Controlled Synthesis, Processing, and Applications of Structural and Functional Nanomaterials: 2D Nanomaterials & Polymer-derived Ceramics
Program Organizers: Haitao Zhang, University of North Carolina at Charlotte; Gurpreet Singh, Kansas State University; Kathy Lu, Virginia Tech; Edward Gorzkowski, Naval Research Laboratory ; Jian Shi, Rensselaer Polytechnic Institute; Kejie Zhao, Purdue University ; Michael Naguib, Tulane University

Wednesday 2:00 PM
October 2, 2019
Room: D134
Location: Oregon Convention Center

Session Chair: Kathy Lu, Virginia Tech; Michael Naguib, Tulane University

2:00 PM  Invited
Oxidation and Stabilization of 2D MXene Nanosheets: Xiaofei Zhao1; Touseef Habib1; Evan Prehn1; Aniruddh Vashisth1; Smit Shah1; Yexiao Chen1; Zeyi Tan1; Jodie Lutkenhaus1; Miladin Radovic1; Micah Green1; 1Texas A&M University
    Practical uses of MXenes, such as Ti3C2Tx, remains challenging as these nanosheets are known to oxidize and degrade quickly from reacting with water and dissolved oxygen. Here, we examine oxidation of MXene nanosheets in various media (air, liquid, and solid) via multiple types of measurements to assess their shelf stability. The oxidation rate of MXene nanosheets were observed fastest in liquid media and slowest in solid media and can be accelerated by exposure to UV light. We also demonstrate an effective method to retard the oxidation of colloidal Ti3C2Tx MXene nanosheets by introducing antioxidants such as sodium L-ascorbate. The success of the method is evident in the conductivity and colloidal stability of Ti3C2Tx. Even in the presence of water and oxygen, the electrical conductivity of Ti3C2Tx nanosheets treated with sodium L-ascorbate was orders of magnitude higher as compared to untreated ones after 21 days.

2:30 PM  
Facile and Scalable Fabrication of Free-standing Reticulated 3D Graphene Foam via Freeze Drying: Tony Thomas1; Xiaolong Lu1; Benjamin Boesl1; Arvind Agarwal1; 1Florida International University
    Graphene foam (GrF) has become the most sorted nano-filler in the fabrication of multi-functional polymer composites. There have been numerous work in the synthesis of free standing 3D GrF. 3D GrF fabricated through CVD technique is a widely used nano-filler. CVD involves series of chemical processes, resulting in an expensive 3D GrF. Hence not many researchers have the luxury to indulge in GrF based material development. This presentation highlights a simple 2-step fabrication of 3D GrF using 2D graphene nano-platelets (GNP) via freeze drying technique. As-produced 3D GNP has a reticulated micro porous structure. The work also considers the influence of 3D GNP foam on the thermal and mechanical properties of polymers like polydimethylsiloxane (PDMS) and shape memory polymer (SMP) when used as a nano filler. The presentation mainly highlights the competitive edge of 3D GNP over the 3D GrF fabricated by CVD as a nano filler material.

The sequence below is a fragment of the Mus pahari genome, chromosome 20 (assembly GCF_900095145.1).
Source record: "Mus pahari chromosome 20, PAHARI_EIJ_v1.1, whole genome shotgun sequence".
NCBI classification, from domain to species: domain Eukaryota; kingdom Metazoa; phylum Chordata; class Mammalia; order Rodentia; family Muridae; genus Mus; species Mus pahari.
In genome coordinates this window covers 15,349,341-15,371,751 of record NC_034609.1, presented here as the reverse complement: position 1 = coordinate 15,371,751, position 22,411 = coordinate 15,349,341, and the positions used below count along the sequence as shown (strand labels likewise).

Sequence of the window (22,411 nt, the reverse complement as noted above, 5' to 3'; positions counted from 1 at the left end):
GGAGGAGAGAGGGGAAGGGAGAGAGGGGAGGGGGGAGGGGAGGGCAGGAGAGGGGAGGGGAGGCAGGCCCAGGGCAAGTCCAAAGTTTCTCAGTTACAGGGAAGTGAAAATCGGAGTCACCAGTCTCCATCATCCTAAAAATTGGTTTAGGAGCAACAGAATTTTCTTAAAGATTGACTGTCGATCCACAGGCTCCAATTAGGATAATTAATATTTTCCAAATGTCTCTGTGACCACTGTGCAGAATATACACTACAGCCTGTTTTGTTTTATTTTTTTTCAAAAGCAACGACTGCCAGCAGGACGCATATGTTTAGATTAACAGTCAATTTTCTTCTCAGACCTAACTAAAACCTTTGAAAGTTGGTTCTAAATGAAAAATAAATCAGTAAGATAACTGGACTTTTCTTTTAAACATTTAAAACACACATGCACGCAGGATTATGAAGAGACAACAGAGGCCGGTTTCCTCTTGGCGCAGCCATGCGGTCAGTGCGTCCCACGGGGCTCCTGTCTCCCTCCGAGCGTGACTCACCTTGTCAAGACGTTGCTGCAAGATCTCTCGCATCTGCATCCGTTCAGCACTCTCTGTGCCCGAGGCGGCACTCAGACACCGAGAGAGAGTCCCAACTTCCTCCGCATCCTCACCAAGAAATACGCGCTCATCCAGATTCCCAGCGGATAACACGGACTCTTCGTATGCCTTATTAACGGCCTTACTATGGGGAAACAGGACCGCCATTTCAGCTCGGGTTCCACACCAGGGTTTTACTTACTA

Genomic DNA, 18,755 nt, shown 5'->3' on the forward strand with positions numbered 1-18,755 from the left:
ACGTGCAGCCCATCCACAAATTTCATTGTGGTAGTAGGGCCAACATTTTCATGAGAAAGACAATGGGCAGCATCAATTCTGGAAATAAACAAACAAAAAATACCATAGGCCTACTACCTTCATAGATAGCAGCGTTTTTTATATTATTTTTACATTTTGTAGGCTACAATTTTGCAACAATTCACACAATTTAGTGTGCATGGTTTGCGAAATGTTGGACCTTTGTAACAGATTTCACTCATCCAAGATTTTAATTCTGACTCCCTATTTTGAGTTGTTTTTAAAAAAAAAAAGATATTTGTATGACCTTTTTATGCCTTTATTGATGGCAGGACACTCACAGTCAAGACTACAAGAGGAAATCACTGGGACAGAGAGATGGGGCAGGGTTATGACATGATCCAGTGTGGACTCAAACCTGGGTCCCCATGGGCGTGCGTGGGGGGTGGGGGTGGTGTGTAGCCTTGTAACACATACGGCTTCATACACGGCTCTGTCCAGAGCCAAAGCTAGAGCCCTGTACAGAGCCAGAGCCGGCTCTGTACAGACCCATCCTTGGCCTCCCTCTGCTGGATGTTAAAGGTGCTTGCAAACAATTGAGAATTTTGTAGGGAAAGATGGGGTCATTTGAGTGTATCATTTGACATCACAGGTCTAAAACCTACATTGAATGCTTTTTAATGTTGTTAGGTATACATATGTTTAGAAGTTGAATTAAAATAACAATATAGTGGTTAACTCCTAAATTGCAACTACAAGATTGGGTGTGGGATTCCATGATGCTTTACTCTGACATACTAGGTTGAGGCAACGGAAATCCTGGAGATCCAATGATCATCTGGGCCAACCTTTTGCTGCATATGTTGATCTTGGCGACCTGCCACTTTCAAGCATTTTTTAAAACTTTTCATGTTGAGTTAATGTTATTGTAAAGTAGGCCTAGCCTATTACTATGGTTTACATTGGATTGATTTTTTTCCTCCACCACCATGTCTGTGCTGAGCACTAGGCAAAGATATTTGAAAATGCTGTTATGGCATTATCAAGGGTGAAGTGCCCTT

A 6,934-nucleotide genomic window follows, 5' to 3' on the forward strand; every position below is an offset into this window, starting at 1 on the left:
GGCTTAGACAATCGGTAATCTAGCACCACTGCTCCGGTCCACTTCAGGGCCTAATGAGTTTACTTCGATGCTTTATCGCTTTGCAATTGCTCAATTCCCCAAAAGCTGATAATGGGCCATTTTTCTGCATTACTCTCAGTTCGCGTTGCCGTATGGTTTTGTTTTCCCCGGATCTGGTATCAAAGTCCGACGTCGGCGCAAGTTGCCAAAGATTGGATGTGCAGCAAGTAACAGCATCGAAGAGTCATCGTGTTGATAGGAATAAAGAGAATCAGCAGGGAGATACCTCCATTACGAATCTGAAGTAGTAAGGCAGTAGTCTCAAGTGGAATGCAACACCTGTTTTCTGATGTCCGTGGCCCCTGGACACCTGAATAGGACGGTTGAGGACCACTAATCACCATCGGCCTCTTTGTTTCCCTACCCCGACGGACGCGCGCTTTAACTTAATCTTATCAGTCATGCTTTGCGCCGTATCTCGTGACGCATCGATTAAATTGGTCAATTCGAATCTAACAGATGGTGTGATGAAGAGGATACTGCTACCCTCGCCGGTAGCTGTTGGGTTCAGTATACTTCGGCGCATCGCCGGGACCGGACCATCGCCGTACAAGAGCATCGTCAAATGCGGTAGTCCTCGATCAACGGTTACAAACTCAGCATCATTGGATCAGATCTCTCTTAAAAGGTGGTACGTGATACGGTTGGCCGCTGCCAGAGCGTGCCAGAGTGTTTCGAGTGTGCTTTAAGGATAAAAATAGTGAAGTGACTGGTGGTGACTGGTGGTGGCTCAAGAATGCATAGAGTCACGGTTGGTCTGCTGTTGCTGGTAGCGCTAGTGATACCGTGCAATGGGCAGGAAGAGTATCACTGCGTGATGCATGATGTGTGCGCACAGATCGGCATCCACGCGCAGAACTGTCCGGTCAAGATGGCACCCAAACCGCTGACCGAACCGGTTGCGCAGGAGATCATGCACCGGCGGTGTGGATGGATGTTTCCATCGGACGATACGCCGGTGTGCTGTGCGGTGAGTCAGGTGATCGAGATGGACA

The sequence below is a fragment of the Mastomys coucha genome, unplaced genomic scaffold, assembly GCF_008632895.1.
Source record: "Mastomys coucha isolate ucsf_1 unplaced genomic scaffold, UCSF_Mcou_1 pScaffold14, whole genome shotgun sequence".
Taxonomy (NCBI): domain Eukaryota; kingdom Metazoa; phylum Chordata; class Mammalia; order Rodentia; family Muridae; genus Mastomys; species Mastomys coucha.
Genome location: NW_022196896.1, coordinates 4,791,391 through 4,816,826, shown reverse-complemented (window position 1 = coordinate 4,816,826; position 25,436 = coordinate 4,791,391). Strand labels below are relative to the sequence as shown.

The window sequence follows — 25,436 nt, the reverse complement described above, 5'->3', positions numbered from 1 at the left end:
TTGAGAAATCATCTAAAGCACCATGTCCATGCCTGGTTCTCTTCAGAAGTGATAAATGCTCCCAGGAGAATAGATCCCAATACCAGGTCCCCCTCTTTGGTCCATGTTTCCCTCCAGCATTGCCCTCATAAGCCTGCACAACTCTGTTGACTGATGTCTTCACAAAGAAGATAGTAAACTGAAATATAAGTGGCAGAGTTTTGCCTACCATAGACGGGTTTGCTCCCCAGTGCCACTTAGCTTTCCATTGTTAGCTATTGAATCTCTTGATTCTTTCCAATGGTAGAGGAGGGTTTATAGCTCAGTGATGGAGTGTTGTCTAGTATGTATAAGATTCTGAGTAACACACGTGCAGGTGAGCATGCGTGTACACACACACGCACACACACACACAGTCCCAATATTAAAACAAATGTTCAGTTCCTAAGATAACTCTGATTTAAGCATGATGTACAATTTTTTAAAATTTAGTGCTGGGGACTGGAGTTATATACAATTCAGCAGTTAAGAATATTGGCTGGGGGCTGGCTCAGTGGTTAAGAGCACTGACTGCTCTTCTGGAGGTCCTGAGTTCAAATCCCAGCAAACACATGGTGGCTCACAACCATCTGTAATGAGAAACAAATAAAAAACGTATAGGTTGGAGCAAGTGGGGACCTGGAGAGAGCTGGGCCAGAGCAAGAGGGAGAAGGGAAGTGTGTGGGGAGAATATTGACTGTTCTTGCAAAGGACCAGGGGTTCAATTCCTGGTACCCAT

2:50 PM  
Two-dimensional Titanium Carbonitride MXene as Electrocatalyst for Hydrogen Evolution Reaction: Kun Liang1; Anika Tabassum1; Michael Naguib1; 1Tulane University
    As a carbon-free clean energy, hydrogen is a promising alternative to traditional fossil fuels. Currently, electrochemical/photoelectrochemical hydrogen evolution reaction (HER) from water is presenting attractive prospect to generate hydrogen. Until now, Pt group metals are believed to be the most effective catalysts. However, the high-cost of precious metal catalysts become a huge obstacle to produce hydrogen in large-scales. Therefore, advanced precious-metal-free catalysts are needed for HER. As a new family of 2D transition metal carbides and carbonitrides, MXenes show unique combinations of properties, which are benefit for electrochemical catalysts of HER. In this study, we report a nonprecious metal catalyst based on MXenes for high-efficiency HER. A Ti3CN nanosheet was achieved through a wet chemistry etching treatment and a delaminating process, which presented high-performance for HER in acid electrolyte. The investigation of MXenes opens up a promising paradigm for the conscious design of high-performance nonprecious metal catalyst for hydrogen generation.

3:10 PM  
3-D Assembled MnO2 Nanosheets and Conversion to Tunnel-structured MnO2: Scott Misture1; Peter Metz1; Madeleine Flint1; Robert Koch1; Alec Ladonis1; Peng Gao1; 1Alfred University
    Ceramics with 2-dimensional crystal structures have recently been the topic of intense study for electrochemical charge storage, with many materials amenable to exfoliation to form 2-D nanosheets. 2-D MnO2 nanosheets were prepared via exfoliation of high-perfection starting microcrystalline powders and reassembled into 3-D porous structures. As capacitor electrodes, these materials reach over 350 F/g when we intentionally reduce the nanosheets to form a fixed quantity of trivalent Mn ions. X-ray total scattering was teamed with X-ray spectroscopy, Raman and related tools were used to probe both the mesostructure and the atomic defects of MnO2 nanosheet assemblies perturbed by different aqueous treatments. Heating converts the porous 3-D array of nanosheets into tunnel-structured MnO2, yielding hierarchical porosity; that is, the mesopores remain and new tunnels are created. We further show conversion to Mn2O3 with unique droplet microstructure, also of remarkably high surface area.